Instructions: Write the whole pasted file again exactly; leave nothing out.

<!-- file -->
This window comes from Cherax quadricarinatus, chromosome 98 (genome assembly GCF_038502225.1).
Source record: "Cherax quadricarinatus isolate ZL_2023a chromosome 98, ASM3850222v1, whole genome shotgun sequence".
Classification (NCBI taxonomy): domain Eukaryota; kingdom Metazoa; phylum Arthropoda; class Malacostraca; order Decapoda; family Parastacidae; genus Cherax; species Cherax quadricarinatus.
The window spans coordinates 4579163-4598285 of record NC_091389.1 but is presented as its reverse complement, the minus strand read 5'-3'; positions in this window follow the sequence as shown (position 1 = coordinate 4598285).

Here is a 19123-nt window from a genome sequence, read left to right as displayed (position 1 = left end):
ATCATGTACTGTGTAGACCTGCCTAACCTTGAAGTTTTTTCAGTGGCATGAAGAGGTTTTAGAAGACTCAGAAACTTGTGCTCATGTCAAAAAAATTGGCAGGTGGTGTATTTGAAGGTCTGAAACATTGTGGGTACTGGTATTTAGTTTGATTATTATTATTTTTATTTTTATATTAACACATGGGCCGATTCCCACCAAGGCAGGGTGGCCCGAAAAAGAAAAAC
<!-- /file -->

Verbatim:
This window comes from Cherax quadricarinatus, chromosome 98 (genome assembly GCF_038502225.1).
Source record: "Cherax quadricarinatus isolate ZL_2023a chromosome 98, ASM3850222v1, whole genome shotgun sequence".
Classification (NCBI taxonomy): domain Eukaryota; kingdom Metazoa; phylum Arthropoda; class Malacostraca; order Decapoda; family Parastacidae; genus Cherax; species Cherax quadricarinatus.
The window spans coordinates 4579163-4598285 of record NC_091389.1 but is presented as its reverse complement, the minus strand read 5'-3'; positions in this window follow the sequence as shown (position 1 = coordinate 4598285).

Here is a 19123-nt window from a genome sequence, read left to right as displayed (position 1 = left end):
ATCATGTACTGTGTAGACCTGCCTAACCTTGAAGTTTTTTCAGTGGCATGAAGAGGTTTTAGAAGACTCAGAAACTTGTGCTCATGTCAAAAAAATTGGCAGGTGGTGTATTTGAAGGTCTGAAACATTGTGGGTACTGGTATTTAGTTTGATTATTATTATTTTTATTTTTATATTAACACATGGGCCGATTCCCACCAAGGCAGGGTGGCCCGAAAAAGAAAAAC